Ashley Nichole Grijalva
Years participated in RESESS:
Academic Affiliation: University of Texas at El Paso
Science Research Mentors: Adrian Borsa, UNAVCO & Sally McGill, California State University at San Bernardino
Writing and Communication Mentor: Adrian Borsa, UNAVCO
Coach: Bethe Burkholder, UNAVCO
Ashley grew up in El Paso, western Texas, also known as the Sun City. She currently attends the University of Texas at El Paso, where she enjoys the campus architecture modeled after Buddhist temples. Her interest in geology began during family hiking trips in the mountains of New Mexico. She gives credit to her former professor at UTEP for sparking an academic interest in the geological sciences.
Slip rate of the northern San Jacinto and southern San Andreas Faults from GPS measurements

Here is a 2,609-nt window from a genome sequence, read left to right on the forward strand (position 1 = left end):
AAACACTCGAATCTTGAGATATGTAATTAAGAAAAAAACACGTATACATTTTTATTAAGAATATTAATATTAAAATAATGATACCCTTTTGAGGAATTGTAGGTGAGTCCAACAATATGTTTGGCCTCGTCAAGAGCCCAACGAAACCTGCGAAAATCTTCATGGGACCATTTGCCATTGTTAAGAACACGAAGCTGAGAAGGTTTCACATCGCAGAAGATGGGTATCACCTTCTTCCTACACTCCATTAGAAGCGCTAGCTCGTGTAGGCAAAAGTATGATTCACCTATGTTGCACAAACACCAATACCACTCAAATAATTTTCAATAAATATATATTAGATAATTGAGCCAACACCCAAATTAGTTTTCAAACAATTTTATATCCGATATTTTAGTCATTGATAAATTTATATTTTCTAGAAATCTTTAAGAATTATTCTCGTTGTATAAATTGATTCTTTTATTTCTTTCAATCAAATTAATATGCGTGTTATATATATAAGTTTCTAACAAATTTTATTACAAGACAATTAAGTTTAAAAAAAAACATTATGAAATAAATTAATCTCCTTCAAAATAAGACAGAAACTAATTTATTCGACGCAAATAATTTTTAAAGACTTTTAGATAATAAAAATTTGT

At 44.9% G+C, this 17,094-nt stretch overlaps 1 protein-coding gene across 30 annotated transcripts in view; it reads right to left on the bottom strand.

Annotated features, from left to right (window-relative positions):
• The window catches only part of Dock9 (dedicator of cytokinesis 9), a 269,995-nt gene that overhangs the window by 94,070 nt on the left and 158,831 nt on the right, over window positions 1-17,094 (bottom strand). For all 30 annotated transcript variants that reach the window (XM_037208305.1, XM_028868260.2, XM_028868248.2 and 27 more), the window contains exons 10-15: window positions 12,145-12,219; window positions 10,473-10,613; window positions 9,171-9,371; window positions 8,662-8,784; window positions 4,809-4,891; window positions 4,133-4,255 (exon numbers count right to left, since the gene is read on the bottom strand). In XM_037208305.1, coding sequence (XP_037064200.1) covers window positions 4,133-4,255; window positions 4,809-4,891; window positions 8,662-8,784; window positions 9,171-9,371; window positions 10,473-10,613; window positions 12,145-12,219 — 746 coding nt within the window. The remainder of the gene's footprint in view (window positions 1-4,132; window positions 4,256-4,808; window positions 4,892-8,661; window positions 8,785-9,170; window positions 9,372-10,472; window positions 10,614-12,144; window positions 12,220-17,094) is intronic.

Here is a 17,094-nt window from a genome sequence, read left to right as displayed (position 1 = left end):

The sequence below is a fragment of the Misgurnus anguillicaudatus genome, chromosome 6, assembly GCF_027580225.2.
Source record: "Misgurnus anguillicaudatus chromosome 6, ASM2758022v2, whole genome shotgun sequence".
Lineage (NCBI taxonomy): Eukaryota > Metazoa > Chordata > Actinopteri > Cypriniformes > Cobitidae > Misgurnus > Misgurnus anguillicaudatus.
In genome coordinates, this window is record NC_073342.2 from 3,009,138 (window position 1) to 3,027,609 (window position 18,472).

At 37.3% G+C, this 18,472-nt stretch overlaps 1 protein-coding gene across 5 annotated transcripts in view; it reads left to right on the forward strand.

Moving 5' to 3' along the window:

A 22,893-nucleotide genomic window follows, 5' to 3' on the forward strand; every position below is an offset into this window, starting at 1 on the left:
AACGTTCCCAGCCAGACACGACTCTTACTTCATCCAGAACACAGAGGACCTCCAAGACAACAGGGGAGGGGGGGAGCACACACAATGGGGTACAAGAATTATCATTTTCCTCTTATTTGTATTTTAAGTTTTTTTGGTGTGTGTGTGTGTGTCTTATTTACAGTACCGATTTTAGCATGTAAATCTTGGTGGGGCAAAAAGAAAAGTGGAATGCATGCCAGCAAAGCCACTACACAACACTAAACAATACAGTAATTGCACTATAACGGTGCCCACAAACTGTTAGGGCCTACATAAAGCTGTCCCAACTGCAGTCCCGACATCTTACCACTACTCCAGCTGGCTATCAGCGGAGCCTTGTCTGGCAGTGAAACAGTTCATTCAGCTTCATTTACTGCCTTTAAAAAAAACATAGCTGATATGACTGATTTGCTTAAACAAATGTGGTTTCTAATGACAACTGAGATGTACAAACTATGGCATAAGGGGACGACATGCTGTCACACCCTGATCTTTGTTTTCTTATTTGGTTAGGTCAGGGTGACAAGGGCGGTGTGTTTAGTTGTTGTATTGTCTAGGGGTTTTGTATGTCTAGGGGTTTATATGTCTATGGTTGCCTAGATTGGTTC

Slip rate is the key determinant of the repeat time of earthquakes rupturing a fault and a critical input into assessments of seismic hazard. To determine slip rates, both geologic and geodetic methods are used. Geologic methods measure historical slip and include the use of LiDAR data or field mapping to measure offsets, and radiocarbon dating to determine the ages of those offsets. Geodetic methods can give accurate estimates of current slip rates by measuring crustal strain accumulation at various distances from a fault. In southern California, there is a discrepancy in slip rates between the two methods; the geologic slip rate estimate for the San Andreas Fault in Cajon Pass is 25mm/year while the geodetic estimate is 5 mm/year. We constructed time series to obtain velocities for our sites. We then conducted two-dimensional elastic modeling to find the ranges of fault slip rates that are consistent with our GPS velocities. The best-fitting model had slip rates of 8 mm/yr for the San Andreas and 14 mm/yr for the San Jacinto fault. These results are consistent with prior geodetic studies, which suggest a low rate for the San Andreas Fault. However, from the combinations that produce relatively well-fitting lines, the San Andreas Fault slip rate could be any- where between 0-24 mm/yr and the San Jacinto Fault slip rate could also be anywhere between 0-24 mm/yr. Nonetheless our results showed that the SJF-SAF system must have a total slip of 20-24 mm/yr on the two faults combined. The best-fitting rate for all faults in the Eastern California Shear Zone combined was 15 mm/yr. The models we tested were that showed the best-fitting line ranged from 0-10 mm/yr. For the faults west of the SJF system, the combined best-fitting rate was 8 mm/yr.